It is because of this metatheoretic character that mathematics and cybernetics can be applied to themselves: a metamodel is still a model, and hence it can be modelled by other metamodels, including itself (Heylighen, 1988). In mathematics, the most well-known example of such a self-representation is the technique of "Gödelization", where a proposition about natural numbers is represented by a natural number. Of course, it is well-known that any self-representation must be incomplete (LÖfgren, 1990), as illustrated by the Gödel theorem, but we do not consider completeness in the formal sense to be a necessary condition for a practically functioning modelling framework.
Let us proceed with the differences between cybernetics and mathematics. Mathematics is characterized by the following assumptions: simplicity, regularity and invariance; the separability of systems into independent elements; and the objective, context-independent, value-free character of knowledge. Cybernetics, on the other hand, emphasizes complexity, variety and process; the fact that elements always interact; and the subjective, context- and value-dependent nature of knowledge. Cybernetics does not deny the value of mathematics; it assumes it but goes beyond it, by trying to encompass phenomena which cannot be represented in a static, unambiguous, formal framework. It is clear then that the self-application of cybernetics, in the form of a Principia Cybernetica, must be different from the Principia Mathematica model. A Principia Cybernetica must put the emphasis on evolution and open-endedness, on different levels of precision or vagueness, on dynamic interactions between a variety of systems or viewpoints.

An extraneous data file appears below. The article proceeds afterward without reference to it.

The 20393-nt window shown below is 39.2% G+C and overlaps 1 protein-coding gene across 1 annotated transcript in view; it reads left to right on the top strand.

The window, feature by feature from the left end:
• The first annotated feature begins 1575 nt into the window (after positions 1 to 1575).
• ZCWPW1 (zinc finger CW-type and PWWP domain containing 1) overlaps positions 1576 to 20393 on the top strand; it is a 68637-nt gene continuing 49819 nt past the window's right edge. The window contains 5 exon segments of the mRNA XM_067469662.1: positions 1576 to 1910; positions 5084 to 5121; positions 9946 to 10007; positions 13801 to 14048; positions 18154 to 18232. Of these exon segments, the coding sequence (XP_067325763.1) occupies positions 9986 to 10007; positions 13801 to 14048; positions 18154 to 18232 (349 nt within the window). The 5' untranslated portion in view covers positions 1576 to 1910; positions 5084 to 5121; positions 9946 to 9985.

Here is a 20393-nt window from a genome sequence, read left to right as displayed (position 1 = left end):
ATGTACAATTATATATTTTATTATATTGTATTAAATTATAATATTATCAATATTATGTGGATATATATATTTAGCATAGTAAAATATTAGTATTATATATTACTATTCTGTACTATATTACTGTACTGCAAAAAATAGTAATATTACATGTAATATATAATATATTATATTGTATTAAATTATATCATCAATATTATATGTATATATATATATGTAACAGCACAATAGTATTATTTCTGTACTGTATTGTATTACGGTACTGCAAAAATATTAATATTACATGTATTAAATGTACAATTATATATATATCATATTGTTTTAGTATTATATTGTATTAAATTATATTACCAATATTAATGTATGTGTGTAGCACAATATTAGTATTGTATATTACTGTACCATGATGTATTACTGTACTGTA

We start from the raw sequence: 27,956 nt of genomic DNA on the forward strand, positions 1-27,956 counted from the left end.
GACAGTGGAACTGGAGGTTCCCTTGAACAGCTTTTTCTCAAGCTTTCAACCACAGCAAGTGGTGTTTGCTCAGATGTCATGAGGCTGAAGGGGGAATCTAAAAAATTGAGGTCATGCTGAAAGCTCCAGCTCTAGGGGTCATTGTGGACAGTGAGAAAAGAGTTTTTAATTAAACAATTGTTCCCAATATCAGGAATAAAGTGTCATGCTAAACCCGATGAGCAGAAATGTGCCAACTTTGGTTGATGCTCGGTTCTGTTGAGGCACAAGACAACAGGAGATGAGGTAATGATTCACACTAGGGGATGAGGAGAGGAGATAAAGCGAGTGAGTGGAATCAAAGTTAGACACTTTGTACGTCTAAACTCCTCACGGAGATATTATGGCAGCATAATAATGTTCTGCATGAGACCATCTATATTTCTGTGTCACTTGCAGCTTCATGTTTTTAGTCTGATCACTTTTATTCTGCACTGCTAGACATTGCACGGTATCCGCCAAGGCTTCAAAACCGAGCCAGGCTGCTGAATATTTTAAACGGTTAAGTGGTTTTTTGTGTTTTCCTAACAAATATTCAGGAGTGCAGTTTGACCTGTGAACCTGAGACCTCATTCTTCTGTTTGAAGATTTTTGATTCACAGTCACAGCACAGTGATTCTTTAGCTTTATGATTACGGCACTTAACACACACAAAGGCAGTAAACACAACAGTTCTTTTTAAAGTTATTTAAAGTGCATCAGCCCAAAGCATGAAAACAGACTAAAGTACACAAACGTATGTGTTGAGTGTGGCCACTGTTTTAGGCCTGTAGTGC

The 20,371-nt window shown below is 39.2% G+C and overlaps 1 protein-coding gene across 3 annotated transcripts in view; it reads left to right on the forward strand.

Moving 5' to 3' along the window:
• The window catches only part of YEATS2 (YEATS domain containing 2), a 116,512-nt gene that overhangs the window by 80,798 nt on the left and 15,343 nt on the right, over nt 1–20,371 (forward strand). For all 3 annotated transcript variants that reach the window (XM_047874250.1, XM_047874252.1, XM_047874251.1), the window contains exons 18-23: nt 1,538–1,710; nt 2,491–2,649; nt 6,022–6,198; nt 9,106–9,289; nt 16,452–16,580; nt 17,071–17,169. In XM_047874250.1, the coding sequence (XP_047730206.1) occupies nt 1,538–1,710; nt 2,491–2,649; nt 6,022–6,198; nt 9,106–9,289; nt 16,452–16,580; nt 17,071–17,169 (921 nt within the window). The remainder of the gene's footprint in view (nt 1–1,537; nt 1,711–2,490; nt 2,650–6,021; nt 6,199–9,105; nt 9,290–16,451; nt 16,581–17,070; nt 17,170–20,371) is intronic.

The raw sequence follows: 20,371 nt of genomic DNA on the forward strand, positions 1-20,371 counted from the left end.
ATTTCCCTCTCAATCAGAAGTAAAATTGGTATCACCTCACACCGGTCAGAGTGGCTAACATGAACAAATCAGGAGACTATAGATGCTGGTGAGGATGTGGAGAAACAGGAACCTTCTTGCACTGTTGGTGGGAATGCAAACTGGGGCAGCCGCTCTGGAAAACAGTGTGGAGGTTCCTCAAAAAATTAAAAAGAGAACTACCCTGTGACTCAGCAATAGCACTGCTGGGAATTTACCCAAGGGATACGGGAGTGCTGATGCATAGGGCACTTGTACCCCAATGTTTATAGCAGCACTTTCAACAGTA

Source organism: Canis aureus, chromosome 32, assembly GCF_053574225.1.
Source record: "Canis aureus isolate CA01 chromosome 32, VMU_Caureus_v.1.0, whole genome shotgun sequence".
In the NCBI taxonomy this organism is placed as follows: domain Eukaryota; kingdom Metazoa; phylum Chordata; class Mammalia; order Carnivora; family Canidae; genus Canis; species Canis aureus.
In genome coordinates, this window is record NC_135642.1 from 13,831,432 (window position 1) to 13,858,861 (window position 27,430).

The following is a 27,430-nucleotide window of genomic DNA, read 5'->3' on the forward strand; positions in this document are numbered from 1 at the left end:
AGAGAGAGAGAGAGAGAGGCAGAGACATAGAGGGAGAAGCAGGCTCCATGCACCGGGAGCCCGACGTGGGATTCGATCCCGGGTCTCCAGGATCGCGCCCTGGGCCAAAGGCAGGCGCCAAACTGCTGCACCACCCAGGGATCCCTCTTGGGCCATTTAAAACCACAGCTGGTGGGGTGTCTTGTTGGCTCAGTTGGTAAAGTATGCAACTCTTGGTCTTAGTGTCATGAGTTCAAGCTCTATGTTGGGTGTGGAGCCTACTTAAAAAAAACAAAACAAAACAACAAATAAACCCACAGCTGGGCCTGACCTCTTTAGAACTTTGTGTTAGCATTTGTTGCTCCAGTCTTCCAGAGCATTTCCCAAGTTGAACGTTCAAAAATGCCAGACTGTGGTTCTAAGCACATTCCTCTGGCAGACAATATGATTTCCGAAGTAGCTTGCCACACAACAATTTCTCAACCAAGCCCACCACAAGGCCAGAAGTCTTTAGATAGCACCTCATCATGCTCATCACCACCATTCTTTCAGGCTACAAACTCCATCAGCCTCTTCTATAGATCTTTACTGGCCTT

Part of the reason why the General Systems movement in the fifties and sixties did not succeed in its objectives was because its models and methods were still too dependent on the static, atomistic paradigm that gave birth to mathematics and classical mechanics. The reason why the present situation is much more promising is that now we dispose of better concepts, tools (e.g. computers), and methods for modelling complex and dynamic phenomena (Heylighen, 1989).
Yet the idea of developing general principles (Principia) still assumes a striving towards clarity, "objectivity", and invariance. We do not want to get trapped in endless discussions and confusions over subjective meanings and viewpoints. The invariant principles that are to be derived, however, will be situated at such a high level of abstraction that they do not impose any absolute restrictions on concrete questions. They will form an empty skeleton or framework on which a multiplicity of more concrete theories can be hung (cf. Boulding, 1956). This framework will function primarily as a heuristic tool for building models, which will not preclude any model, but which will provide guidelines for avoiding difficulties and for making models more adequate. In order to succeed in that, the framework will need to incorporate methods for concretizing its own recommendations, depending on the context of the problem. This means that, unlike mathematics, the framework should provide many intermediate levels between the abstract, precise and invariant principles and their concrete, context-dependent implementations.
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Dec 1991 (modified)